Behavioral Therapy May Help Teens with Fibromyalgia

Behavioral Therapy May Help Teens with Fibromyalgia

An estimated 850,000 children and teens in the U.S. suffer from fibromyalgia. Photo by Mickey Van Der Stap

Teaching teens to cope with the chronic pain of fibromyalgia through behavioral therapy may provide some relief from their symptoms, a new study reveals.

“This is the first major breakthrough in understanding how best to treat fibromyalgia in teenagers,” said Dr. Susmita Kashikar-Zuck, co-author of the study and pediatric psychologist at the Cincinnati Children’s Hospital Medical Center. “Because of their pain, these teens have trouble going to school, going out with friends, participating in social activities — things important to teenagers.”

Approximately 850,000 children and teenagers in the U.S. between the ages of 10 and 19 have symptoms of widespread chronic pain, says Kashikar-Zuck.

Researchers studied 114 teens suffering from juvenile fibromyalgia, a painful musculoskeletal disorder. The teenagers were divided into two groups — one that received cognitive behavioral therapy and another group that only received fibromyalgia education.

At the study’s start, all participants had trouble performing some daily activities, such as playing physical sports, performing routine chores, and waking due to fatigue. The teens who received cognitive behavioral therapy were taught how to use various pain distraction techniques, including how to calm themselves during periods when they felt anxious.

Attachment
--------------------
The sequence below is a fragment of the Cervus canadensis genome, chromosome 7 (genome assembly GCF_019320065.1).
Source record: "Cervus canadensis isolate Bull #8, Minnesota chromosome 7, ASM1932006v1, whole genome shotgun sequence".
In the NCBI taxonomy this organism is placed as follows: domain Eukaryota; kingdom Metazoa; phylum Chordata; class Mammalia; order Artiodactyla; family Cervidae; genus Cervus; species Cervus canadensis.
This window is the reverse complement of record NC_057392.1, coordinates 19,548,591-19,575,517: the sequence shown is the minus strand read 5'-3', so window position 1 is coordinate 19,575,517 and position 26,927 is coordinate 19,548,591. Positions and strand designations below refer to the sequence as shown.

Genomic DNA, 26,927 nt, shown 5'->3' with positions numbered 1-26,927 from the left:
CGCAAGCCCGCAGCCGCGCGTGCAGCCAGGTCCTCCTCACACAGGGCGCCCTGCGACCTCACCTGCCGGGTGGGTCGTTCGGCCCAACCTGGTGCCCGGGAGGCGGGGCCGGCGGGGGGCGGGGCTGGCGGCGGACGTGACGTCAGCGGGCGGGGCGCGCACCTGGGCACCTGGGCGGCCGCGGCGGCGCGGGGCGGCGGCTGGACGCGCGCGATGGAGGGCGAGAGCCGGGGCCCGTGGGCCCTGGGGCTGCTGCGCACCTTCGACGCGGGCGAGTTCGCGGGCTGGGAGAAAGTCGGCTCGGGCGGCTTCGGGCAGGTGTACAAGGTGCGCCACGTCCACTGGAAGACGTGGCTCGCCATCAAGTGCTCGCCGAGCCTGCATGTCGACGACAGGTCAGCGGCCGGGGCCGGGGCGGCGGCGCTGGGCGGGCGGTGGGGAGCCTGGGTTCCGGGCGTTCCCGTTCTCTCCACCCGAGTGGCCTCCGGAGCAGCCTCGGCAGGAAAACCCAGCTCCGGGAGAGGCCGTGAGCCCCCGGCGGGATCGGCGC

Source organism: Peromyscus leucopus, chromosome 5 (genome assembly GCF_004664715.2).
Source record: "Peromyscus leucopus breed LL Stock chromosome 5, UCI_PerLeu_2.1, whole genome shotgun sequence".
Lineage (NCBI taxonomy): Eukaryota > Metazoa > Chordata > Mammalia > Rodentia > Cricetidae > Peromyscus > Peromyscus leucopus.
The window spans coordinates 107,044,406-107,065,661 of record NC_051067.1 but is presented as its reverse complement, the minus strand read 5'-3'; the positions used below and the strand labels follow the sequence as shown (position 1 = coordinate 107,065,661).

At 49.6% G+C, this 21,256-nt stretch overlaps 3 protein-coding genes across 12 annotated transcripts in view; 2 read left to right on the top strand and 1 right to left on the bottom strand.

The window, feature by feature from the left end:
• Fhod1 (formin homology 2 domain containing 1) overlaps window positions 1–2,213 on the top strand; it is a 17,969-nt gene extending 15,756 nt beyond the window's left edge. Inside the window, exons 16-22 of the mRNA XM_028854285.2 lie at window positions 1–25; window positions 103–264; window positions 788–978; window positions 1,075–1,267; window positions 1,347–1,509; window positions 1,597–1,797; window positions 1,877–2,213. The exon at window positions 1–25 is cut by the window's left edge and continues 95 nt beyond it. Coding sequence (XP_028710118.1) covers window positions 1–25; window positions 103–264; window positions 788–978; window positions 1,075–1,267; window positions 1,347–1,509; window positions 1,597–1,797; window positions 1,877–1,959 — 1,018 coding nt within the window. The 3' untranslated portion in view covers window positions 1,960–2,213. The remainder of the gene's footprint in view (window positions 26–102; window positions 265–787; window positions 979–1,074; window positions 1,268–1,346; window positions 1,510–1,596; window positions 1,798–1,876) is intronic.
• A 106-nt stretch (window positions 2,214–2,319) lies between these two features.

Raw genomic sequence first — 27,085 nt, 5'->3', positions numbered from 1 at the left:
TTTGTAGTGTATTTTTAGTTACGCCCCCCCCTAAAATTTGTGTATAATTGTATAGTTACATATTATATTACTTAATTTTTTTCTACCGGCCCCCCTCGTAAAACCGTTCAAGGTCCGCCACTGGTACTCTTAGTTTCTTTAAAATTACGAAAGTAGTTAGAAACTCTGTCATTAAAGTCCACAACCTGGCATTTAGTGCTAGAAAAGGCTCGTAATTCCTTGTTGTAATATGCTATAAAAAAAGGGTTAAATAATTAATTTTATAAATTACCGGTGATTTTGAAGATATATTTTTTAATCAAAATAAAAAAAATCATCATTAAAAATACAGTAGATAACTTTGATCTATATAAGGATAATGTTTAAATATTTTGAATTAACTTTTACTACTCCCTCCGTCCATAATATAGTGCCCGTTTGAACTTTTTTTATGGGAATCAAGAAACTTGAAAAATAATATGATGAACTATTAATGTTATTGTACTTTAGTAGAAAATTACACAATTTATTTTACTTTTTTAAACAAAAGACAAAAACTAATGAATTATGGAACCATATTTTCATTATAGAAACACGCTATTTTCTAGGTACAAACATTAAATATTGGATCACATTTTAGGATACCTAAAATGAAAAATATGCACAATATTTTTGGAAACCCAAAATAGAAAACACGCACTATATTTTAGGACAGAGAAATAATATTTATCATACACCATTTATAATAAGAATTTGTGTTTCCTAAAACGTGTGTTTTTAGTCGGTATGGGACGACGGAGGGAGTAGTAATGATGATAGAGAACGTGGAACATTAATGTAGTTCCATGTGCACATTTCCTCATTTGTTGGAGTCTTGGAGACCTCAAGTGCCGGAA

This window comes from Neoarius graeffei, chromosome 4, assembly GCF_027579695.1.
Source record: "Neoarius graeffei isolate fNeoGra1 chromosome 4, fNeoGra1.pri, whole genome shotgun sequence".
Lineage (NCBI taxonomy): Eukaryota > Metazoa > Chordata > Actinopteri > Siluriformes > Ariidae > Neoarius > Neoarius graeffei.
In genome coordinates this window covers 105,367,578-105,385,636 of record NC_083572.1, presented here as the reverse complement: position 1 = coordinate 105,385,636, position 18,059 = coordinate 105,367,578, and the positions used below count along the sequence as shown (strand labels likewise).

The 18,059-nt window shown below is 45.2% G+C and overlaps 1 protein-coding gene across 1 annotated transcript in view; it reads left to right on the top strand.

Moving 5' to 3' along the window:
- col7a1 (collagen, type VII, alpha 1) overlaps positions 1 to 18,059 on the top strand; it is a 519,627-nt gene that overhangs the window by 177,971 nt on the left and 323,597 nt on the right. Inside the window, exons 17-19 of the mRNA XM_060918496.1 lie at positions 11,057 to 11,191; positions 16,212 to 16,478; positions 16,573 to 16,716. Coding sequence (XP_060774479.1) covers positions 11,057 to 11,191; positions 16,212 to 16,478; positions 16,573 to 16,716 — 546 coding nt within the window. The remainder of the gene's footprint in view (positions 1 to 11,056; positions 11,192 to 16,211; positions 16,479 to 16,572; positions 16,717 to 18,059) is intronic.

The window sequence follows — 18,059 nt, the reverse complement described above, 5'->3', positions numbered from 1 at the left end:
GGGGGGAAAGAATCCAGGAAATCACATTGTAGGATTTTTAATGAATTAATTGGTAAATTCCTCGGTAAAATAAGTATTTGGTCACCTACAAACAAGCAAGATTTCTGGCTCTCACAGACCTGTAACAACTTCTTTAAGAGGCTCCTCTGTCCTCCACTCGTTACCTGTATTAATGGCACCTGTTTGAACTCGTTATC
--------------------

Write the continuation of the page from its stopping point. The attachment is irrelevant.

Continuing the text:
“These teens were getting individualized treatment, learning active skills where we’re teaching them to include behavioral changes in their life,” said Kashikar-Zuck.

The group educated about fibromyalgia only received information about the disorder and possible treatments, but wasn’t schooled on actual techniques.

While both groups showed improvements in daily functioning at the end of the six-month study, the group that received cognitive behavioral therapy had fewer symptoms of depression and disability. The findings were reported in the online edition of Arthritis and Rheumatism.

People who have fibromyalgia suffer from intense and chronic pain throughout their bodies. They may feel fatigued, have difficulty sleeping, or become depressed and anxious. The cause of fibromyalgia is still unknown, but it’s thought to be linked to how the brain processes chronic pain.

© Copyright American News Reports 2011

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Authored by: Elizabeth Magill